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Tolerance to Salinity of Sesame Genotypes in Different Phenological Stages

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DOI: 10.4236/ajps.2017.88129    553 Downloads   1,136 Views  

ABSTRACT

The sesame crop is usually avoided in salt-affected areas because of the various effects of saline stress on plants. Besides varying between species, salinity effects are known to vary for genotypes of the same species as well as plant development stages. Thus, through the irrigation of plants with saline water, this study evaluates tolerance to saline stress of new sesame genotypes in different phenological stages. Three experiments were carried out under greenhouse conditions, using the sesame genotypes BRS Seda, LAG-927561 and LAG-26514. Water with different levels of electrical conductivity (ECw = 0.6, 1.6, 2.6, 3.6 and 4.6 dS m-1) was used to irrigate plants during germination and initial growth stages, as well as the entire crop cycle. Tolerance to saline stress (3.6 dS m-1) during growth and production stages was also studied. Salinity did not affect sesame germination, but seedling growth was hindered from the ECw of 1.6 dS m-1 onwards, and plant height was the most affected growth variable. Seed production is affected by salinity, regardless of the phenological stage in which plants are exposed to salinity. The strains LAG-927561 and LAG-26514 show promising signs in studies on adaptation to saline stress.

1. Introduction

The sesame crop (Sesamum indicum L.) has stood out among oilseed plants due to the commercial importance of its seeds, their fresh consumption, the food industry and oil production. Rich in antioxidants, sesame oil is also notable for its resistance to oxidation, which is higher than in other species [1] [2] .

Sesame is the earliest oilseed plant to be used by humans [3] . Adapted to tropical climates and with low water demand, sesame is a good cultivation option for semi-arid regions as it is rich in proteins and can provide an alternative income source, especially for small and medium farmers [4] . When irrigated, according to Uçan and Killi [5] its flowering and production increase linearly with the volume of water applied.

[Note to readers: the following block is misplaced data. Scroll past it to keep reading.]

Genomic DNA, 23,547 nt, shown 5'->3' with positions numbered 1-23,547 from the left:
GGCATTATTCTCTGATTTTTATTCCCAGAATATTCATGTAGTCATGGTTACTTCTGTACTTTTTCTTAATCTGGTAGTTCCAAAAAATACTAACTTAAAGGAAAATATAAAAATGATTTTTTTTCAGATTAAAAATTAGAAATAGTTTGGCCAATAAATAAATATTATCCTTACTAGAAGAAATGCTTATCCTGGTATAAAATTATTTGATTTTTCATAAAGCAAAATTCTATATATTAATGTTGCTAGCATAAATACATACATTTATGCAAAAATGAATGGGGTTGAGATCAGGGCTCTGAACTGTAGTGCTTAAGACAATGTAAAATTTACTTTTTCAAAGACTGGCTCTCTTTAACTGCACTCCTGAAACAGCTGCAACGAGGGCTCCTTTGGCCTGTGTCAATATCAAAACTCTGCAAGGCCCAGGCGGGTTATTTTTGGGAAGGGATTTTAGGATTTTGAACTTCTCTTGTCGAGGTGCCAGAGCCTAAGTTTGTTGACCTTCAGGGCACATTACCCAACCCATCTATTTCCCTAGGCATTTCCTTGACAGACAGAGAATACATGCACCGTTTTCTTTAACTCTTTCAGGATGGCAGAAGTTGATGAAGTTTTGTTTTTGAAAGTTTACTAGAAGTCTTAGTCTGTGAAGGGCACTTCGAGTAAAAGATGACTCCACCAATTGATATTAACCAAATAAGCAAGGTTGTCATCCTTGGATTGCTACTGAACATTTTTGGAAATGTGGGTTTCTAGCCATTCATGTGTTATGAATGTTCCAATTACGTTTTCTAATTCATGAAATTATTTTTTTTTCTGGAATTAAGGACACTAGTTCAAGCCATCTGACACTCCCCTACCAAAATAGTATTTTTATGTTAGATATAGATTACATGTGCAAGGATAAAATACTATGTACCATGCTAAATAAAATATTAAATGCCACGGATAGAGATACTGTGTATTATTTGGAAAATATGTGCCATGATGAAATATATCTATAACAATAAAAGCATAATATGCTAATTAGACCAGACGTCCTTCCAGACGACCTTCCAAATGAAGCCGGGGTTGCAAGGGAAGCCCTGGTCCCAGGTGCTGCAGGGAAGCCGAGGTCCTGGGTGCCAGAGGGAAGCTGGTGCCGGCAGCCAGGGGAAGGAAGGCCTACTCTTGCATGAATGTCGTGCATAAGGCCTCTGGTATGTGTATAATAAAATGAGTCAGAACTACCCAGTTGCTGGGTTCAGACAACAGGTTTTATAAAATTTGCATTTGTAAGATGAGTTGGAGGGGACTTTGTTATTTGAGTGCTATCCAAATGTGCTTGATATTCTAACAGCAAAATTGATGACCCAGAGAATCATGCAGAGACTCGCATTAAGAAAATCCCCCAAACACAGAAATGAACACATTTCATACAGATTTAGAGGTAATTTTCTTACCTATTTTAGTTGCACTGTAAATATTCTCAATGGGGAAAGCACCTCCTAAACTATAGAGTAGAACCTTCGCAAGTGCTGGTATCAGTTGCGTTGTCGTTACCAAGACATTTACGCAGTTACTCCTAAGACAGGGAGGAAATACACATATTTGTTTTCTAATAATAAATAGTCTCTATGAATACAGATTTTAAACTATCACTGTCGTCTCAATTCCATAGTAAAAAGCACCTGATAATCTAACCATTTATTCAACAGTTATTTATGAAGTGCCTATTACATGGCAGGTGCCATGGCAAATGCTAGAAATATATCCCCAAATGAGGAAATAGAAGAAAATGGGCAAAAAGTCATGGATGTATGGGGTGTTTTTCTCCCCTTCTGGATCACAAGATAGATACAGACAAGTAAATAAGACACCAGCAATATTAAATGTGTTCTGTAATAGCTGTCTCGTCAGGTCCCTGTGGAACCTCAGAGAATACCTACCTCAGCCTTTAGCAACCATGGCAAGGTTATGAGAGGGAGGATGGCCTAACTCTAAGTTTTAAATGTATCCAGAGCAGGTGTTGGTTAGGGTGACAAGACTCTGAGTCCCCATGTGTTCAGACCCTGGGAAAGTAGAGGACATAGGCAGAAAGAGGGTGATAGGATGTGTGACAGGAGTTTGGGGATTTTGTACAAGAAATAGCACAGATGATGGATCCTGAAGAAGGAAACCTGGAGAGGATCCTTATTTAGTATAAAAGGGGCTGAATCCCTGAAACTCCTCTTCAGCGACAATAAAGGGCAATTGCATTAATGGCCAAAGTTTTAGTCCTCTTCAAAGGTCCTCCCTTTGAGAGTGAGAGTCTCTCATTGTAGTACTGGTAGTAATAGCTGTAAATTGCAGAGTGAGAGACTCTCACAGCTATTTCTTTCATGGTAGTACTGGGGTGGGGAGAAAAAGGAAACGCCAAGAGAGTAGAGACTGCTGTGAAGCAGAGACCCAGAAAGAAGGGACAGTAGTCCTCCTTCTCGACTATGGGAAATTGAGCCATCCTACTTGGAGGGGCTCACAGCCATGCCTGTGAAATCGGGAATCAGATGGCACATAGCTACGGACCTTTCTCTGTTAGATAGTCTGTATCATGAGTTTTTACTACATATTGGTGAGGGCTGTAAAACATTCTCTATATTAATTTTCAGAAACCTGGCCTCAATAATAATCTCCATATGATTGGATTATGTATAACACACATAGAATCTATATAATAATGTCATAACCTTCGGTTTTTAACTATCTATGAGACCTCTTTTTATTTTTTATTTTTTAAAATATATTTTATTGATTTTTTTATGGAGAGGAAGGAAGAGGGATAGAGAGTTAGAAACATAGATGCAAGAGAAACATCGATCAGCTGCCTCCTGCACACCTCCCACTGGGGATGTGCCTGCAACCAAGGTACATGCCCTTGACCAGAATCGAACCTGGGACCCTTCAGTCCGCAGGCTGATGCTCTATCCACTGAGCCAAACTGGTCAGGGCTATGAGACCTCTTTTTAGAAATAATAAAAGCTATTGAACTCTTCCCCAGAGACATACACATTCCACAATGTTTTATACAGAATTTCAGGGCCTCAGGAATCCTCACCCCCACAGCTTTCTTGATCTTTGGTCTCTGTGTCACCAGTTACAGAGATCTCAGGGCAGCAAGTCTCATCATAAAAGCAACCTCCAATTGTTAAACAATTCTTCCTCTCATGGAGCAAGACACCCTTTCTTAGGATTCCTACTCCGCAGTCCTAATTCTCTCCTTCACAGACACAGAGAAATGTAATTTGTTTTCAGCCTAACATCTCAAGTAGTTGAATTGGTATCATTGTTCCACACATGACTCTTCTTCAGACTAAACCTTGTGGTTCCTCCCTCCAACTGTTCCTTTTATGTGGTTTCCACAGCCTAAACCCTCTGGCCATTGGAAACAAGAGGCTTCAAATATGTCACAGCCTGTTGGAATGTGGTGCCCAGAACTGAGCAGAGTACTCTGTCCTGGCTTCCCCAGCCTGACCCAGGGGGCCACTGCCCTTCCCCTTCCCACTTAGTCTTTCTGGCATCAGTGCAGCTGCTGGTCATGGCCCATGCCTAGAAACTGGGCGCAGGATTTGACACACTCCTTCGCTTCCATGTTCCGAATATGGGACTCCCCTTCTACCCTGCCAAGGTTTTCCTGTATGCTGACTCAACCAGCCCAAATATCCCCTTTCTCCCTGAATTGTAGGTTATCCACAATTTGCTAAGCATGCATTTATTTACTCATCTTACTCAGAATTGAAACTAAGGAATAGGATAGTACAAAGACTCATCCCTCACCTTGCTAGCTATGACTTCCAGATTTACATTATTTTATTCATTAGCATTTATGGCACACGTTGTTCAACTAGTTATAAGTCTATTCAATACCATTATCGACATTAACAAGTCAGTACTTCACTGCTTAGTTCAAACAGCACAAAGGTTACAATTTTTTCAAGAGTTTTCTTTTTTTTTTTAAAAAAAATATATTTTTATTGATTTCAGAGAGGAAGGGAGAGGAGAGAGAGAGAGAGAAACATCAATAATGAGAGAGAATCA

For agricultural production in arid and semi-arid areas, a relevant aspect to be considered is the salinity of soils and water resources, aspects that are common in many regions worldwide [6] [7] . In the Northeast Region of Brazil, for instance, irregular and insufficient rains combined with high evaporation rates during most of the year increase the risks of soil salinization, especially under deficient drainage conditions.

In general, plant capacity to adjust to saline stress varies widely as variation can occur between cultivars using the same species and between phenological stages of the same genotype [6] [8] . Many effects of salinity on sesame have been reported in the literature. Abbasdokht et al. [9] mention sesame as moderately tolerant to saline stress. Many studies report that plants at germination and initial growth stages tolerate higher salinity levels, and variability has been observed between sesame genotypes [9] [10] .